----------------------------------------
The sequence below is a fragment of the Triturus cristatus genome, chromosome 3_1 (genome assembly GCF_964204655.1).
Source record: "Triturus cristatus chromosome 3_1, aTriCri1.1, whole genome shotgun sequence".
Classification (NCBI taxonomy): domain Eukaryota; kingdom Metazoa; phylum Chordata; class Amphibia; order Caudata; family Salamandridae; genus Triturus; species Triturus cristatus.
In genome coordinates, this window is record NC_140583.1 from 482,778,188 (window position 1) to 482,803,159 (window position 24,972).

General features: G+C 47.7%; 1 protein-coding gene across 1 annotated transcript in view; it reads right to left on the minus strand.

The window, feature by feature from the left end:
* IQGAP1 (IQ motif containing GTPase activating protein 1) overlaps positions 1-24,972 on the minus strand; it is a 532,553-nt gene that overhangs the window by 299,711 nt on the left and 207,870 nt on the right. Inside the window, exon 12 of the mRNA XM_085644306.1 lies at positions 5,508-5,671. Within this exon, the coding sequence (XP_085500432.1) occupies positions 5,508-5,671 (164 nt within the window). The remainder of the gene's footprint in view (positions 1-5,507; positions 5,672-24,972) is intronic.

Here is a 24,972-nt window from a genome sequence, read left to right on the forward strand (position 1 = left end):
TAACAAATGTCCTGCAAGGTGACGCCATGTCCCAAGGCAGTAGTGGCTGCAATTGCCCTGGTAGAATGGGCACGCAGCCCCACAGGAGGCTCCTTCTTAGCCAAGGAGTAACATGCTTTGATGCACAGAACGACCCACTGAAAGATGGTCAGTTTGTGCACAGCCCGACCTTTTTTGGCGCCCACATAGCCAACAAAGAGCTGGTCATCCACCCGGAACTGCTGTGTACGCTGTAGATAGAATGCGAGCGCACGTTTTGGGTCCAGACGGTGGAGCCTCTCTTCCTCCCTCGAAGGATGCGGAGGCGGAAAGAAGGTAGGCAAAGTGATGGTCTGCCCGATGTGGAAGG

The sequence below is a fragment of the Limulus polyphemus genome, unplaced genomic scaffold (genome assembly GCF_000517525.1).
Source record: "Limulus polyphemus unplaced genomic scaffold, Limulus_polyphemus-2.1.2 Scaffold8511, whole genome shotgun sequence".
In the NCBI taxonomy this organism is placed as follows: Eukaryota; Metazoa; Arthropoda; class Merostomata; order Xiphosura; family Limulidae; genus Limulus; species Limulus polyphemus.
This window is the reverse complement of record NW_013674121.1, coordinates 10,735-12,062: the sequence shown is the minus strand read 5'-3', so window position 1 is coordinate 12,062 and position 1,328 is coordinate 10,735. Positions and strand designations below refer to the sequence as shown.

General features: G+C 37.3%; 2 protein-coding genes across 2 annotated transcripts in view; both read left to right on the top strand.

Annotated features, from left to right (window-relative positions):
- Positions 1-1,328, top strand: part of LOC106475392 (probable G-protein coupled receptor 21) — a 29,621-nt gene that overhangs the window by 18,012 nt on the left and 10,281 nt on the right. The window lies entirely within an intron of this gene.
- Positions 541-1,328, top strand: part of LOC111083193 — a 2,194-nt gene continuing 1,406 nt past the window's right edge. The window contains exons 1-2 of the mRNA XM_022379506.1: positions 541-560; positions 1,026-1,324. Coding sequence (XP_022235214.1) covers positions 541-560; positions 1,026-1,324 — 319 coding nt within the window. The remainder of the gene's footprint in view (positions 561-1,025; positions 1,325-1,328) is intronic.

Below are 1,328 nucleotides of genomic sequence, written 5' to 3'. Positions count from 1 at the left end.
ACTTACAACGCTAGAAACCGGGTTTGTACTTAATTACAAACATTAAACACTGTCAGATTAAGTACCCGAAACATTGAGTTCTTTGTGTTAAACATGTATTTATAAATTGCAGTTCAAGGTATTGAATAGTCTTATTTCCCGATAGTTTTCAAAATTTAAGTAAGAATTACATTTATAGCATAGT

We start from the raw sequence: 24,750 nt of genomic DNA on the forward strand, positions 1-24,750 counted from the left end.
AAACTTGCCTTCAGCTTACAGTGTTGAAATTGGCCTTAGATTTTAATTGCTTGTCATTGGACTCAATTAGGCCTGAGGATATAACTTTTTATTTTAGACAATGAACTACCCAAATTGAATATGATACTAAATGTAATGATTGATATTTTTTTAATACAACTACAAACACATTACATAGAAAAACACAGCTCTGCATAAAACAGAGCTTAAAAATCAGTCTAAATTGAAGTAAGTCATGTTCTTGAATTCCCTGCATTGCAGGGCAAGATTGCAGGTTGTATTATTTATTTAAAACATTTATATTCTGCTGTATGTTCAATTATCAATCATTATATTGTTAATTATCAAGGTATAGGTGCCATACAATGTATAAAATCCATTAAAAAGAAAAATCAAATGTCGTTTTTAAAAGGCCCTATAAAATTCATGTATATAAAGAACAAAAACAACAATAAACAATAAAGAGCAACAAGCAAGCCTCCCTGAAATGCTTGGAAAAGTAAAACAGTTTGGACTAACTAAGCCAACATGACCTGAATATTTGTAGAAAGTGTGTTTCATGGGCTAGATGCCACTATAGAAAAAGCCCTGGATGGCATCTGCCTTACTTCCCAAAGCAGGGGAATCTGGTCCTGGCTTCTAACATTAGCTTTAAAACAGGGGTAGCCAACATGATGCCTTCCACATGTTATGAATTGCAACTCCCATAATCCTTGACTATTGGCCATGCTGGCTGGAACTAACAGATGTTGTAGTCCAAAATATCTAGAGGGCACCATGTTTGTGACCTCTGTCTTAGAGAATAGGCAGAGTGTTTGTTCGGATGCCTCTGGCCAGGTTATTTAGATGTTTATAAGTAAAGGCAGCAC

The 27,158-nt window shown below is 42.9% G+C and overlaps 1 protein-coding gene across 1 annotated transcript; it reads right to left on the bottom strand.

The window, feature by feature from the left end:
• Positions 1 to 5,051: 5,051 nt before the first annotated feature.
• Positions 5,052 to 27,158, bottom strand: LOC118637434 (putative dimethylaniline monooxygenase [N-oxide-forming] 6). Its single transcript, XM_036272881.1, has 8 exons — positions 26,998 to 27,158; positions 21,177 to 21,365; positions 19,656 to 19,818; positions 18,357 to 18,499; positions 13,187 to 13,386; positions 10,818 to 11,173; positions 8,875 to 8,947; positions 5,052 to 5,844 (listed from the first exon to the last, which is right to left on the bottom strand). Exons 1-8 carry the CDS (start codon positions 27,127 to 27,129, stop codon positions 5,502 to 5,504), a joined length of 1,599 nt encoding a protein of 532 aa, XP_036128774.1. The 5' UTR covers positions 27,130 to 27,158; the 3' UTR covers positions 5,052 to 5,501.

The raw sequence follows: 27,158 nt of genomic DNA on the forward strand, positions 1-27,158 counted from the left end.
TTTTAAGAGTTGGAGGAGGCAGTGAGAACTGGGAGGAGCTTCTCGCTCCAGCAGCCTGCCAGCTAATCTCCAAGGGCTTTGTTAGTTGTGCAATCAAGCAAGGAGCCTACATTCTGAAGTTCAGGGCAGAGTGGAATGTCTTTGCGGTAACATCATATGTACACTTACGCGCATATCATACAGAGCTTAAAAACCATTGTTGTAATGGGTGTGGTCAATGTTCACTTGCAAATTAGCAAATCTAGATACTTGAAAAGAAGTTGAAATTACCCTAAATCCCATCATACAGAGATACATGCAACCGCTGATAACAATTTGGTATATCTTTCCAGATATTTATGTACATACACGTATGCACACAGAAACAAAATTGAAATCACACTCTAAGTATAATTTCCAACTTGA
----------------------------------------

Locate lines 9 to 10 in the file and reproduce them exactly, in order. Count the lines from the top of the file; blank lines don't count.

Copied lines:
TAACAAATGTCCTGCAAGGTGACGCCATGTCCCAAGGCAGTAGTGGCTGCAATTGCCCTGGTAGAATGGGCACGCAGCCCCACAGGAGGCTCCTTCTTAGCCAAGGAGTAACATGCTTTGATGCACAGAACGACCCACTGAAAGATGGTCAGTTTGTGCACAGCCCGACCTTTTTTGGCGCCCACATAGCCAACAAAGAGCTGGTCATCCACCCGGAACTGCTGTGTACGCTGTAGATAGAATGCGAGCGCACGTTTTGGGTCCAGACGGTGGAGCCTCTCTTCCTCCCTCGAAGGATGCGGAGGCGGAAAGAAGGTAGGCAAAGTGATGGTCTGCCCGATGTGGAAGG

The sequence below is a fragment of the Limulus polyphemus genome, unplaced genomic scaffold (genome assembly GCF_000517525.1).